Criteria Used to Diagnose Orthostatic Hypotension (OH)

To make a diagnosis of Orthostatic Hypotension, a certain set of conditions or criteria need to be met. This set of criteria has been set as guidelines by the physician specialists in cardiology and neurology.

To Diagnose Orthostatic Hypotension (OH)

Criteria for the diagnosis of OH: The basic or classic OH is defined as a decrease in the blood pressure (BP) when the person stands up.1 The blood pressure (BP) goes down in the first 3 minutes after the person stands up.

To be "classic OH", the systolic blood pressure (top number) has to go down by at least 20 mmHg or the diastolic (bottom number) drops by 10 mmHg or more. If the person gets orthostatic symptoms, like dizziness or lightheaded feeling, vision change, and feeling of weakness, it is considered to be diagnostic ( the diagnosis is made for orthostatic hypotension (OH). If the person does not get these symptoms, there is still a strong likelihood that the person has orthostatic hypotension (OH).

Additional Criteria: In their 2009 Guidelines, the Task Force for the Diagnosis and Management of Syncope of the European Society of Cardiology, which published the guidelines in collaboration with the Heart Rhythm Society (USA), the American geriatrics Society (AGS) and the American Autonomic Society (AAS) included another potential criteria for the diagnosis: a decrease in systolic (top number)blood pressure (BP) to less than 90 mmHg.5

— The person's BP lying down is 120/80 mmHg. Pulse is 74.
— After standing up for 3 minutes, the blood pressure is 90/64 mm Hg. The pulse is still 74.
— The person feels dizzy, has vision change, & weakness.
— This would be "orthostatic hypotension".


Other Names Based on When Symptoms Start

The drop in blood pressure (BP) and symptoms can come at different times.

If the BP drops
   •   Within 15 seconds of standing up - it's called "initial orthostatic hypotension"1.
   •   In the first 3 minutes after standing up - it's called "classic orthostatic hypotension"1.
   •   After 3 minutes of standing - it's called "delayed orthostatic hypotension".1

To see a comparison of the symptoms , the time symptoms develop the BP and pulse changes, and the diagnosis, go to OI by Time of Symptoms.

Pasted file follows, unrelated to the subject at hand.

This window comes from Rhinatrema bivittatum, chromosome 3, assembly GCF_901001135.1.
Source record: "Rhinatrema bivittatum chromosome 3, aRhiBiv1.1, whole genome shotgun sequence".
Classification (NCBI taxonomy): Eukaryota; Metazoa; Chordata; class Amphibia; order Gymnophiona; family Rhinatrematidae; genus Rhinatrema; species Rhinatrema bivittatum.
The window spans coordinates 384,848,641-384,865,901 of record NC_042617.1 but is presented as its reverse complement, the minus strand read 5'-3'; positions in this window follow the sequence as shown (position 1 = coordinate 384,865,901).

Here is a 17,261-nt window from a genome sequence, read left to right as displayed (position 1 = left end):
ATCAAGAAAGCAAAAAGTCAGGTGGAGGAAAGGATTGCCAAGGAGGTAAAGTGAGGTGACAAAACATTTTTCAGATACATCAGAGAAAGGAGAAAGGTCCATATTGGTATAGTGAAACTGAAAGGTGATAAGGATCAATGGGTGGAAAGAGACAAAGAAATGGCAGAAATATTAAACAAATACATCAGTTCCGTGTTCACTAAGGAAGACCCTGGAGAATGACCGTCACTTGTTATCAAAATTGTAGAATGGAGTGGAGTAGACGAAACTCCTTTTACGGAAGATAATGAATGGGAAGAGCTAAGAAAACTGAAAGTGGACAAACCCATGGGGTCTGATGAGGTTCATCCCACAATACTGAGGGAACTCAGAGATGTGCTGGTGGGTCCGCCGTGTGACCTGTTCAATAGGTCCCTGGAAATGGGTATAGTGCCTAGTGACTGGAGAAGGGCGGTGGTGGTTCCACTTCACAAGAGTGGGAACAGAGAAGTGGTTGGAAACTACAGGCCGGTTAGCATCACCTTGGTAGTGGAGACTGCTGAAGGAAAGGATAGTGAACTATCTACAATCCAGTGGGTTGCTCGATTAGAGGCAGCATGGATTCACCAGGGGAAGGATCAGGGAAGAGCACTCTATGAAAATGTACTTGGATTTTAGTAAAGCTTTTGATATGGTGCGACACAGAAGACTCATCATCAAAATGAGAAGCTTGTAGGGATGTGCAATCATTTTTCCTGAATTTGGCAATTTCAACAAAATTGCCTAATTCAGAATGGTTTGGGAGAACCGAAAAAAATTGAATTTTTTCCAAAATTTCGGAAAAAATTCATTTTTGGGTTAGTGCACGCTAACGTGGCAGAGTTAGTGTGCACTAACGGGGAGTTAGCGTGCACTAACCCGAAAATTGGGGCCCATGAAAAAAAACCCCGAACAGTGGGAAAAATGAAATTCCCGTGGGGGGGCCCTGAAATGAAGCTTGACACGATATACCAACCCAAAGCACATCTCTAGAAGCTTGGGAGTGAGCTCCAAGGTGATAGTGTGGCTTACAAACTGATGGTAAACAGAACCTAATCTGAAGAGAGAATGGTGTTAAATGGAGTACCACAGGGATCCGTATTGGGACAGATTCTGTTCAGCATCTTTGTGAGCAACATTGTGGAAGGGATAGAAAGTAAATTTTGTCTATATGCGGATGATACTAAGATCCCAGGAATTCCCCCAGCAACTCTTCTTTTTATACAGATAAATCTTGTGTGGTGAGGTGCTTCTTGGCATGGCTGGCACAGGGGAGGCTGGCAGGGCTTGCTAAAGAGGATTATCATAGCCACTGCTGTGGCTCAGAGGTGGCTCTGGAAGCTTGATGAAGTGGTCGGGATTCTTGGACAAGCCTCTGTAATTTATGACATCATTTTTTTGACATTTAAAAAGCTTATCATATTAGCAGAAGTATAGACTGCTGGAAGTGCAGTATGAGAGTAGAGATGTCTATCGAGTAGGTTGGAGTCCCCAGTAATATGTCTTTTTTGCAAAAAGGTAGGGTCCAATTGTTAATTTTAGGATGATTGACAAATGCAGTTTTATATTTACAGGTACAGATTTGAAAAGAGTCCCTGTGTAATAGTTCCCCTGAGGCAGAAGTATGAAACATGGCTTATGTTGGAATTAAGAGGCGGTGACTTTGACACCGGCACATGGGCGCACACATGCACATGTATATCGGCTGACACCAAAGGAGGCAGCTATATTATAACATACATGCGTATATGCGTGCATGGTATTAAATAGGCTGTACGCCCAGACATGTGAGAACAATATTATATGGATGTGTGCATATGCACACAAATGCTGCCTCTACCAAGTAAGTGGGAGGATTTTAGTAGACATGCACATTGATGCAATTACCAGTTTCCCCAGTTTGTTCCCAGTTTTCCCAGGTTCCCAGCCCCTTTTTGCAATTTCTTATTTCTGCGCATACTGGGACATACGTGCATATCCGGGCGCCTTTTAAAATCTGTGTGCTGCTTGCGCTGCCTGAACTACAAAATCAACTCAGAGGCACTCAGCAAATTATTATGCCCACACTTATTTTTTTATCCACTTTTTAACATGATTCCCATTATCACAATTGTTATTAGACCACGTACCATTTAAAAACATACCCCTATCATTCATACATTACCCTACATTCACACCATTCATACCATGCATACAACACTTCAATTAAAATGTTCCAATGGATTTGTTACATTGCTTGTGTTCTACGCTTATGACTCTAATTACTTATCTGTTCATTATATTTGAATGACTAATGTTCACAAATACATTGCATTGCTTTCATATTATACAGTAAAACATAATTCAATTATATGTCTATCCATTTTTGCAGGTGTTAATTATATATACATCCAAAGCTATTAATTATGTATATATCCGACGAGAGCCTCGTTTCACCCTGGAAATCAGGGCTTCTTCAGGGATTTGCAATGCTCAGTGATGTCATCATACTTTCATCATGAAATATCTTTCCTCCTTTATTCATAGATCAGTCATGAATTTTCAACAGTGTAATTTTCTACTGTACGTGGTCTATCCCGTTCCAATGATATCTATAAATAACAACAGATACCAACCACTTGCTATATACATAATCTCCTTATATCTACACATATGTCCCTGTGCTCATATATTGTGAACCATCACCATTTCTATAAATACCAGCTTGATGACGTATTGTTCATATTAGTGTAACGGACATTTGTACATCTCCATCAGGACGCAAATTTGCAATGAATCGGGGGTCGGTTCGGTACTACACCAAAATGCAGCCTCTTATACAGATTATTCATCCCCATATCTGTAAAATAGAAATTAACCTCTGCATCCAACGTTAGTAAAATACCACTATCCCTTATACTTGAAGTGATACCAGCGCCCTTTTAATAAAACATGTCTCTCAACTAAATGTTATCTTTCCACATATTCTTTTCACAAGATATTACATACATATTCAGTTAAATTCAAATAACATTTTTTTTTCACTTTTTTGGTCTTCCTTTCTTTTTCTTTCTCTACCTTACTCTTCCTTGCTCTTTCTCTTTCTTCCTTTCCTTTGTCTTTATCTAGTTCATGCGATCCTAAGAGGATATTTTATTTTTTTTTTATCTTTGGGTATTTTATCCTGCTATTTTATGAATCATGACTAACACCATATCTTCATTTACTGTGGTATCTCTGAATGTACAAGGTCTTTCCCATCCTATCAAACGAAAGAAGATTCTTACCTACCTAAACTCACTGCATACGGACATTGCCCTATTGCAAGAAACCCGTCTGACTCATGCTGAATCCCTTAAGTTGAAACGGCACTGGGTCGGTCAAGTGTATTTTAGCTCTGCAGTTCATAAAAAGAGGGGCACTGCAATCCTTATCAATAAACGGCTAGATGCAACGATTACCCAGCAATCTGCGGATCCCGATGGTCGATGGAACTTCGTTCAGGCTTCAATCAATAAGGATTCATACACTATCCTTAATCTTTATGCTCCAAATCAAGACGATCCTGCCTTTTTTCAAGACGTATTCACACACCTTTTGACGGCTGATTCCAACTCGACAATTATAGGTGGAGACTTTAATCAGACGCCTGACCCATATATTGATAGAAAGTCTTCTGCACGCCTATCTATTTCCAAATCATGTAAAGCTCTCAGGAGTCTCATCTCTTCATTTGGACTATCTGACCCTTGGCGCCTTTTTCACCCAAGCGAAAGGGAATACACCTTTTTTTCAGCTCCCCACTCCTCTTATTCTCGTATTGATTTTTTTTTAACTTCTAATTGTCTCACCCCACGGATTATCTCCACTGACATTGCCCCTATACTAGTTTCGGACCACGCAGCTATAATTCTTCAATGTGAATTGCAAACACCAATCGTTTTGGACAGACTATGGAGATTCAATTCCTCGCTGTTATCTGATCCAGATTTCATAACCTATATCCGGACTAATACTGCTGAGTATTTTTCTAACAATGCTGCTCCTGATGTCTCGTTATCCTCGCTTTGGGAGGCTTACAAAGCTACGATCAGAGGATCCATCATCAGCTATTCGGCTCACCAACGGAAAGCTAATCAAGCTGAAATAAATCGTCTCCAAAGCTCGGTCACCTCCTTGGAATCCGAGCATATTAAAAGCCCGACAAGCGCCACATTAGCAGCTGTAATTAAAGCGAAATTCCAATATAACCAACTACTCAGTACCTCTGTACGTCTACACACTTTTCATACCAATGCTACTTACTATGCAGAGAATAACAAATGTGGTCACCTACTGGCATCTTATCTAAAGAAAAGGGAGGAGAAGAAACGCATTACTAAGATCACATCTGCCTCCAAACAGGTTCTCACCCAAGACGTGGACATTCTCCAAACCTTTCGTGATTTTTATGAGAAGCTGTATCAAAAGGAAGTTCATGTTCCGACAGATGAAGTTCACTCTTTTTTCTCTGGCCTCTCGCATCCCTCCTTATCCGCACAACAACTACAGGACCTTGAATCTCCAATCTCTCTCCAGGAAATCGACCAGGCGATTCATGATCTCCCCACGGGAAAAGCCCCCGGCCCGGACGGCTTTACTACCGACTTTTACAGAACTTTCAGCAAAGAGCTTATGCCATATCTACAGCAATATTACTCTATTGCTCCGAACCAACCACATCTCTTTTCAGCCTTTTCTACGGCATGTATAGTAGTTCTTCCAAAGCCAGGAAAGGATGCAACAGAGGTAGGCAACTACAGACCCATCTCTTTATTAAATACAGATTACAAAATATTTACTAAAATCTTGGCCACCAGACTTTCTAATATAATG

Back to the top


Orthostatic Hypotension (OH):
What is OH?
Criteria to diagnose OH
What is NMH?
OH due to low blood volume
OH due to drugs & other causes

Next Topics To Review
Causes of OI
Getting Medical Care
Taking Care - Everyday Self-Care




  1. Grubb BP. Postural tachycardia syndrome. Circulation. 2008;117:2814–2817. Abstract. Article PDF.
  2. Medow MS, Stewart JM, Sanyal S, Mumtaz A, Stca D and Frishman WH. Pathophysiology, Diagnosis, and Treatment of Orthostatic Hypotension and Vasovagal Syncope. Cardiology in Review 2008;16(1):4-20. Abstract
  3. Grubb BP, Row P, Calkins H. Postural tachycardia, orthostatic intolerance and the chronic fatigue syndrome. In: Grubb BP, Olshansky B, eds. Syncope: Mechanisms and Management 2nd Ed. Malden, Mass: Blackwell/ Future Press; 2005:225–244.
  4. Thieben MJ, Sandroni P, Sletten DM, et al. Postural orthostatic tachycardia syndrome: The Mayo Clinic experience. Mayo Clin Proc. 2007;82:308–313. Abstract. Article PDF.
  5. Moya, Guidelines for the diagnosis and management of syncope (version 2009). European Heart Journal (2009); 30: 2631-2671. Abstract. Article PDF.
  6. Low PA, Sandroni P, Joyner and Shen W. Postural Tachycardia Syndrome (POTS). J Cardopvasc Electrophysiology 2009; 20:352-358.  Abstract.  Article PDF
  7. Low P, Opfer-Gehrking T, Textor S, Benarroch E, Shen W, Schondorf R, Suarez G,Rummans T. Postural tachycardia syndrome (POTS). Neurology. 1995;45:519–525. Abstract.

Author: Kay E. Jewell, MD
Page Last Updated: September 9, 2012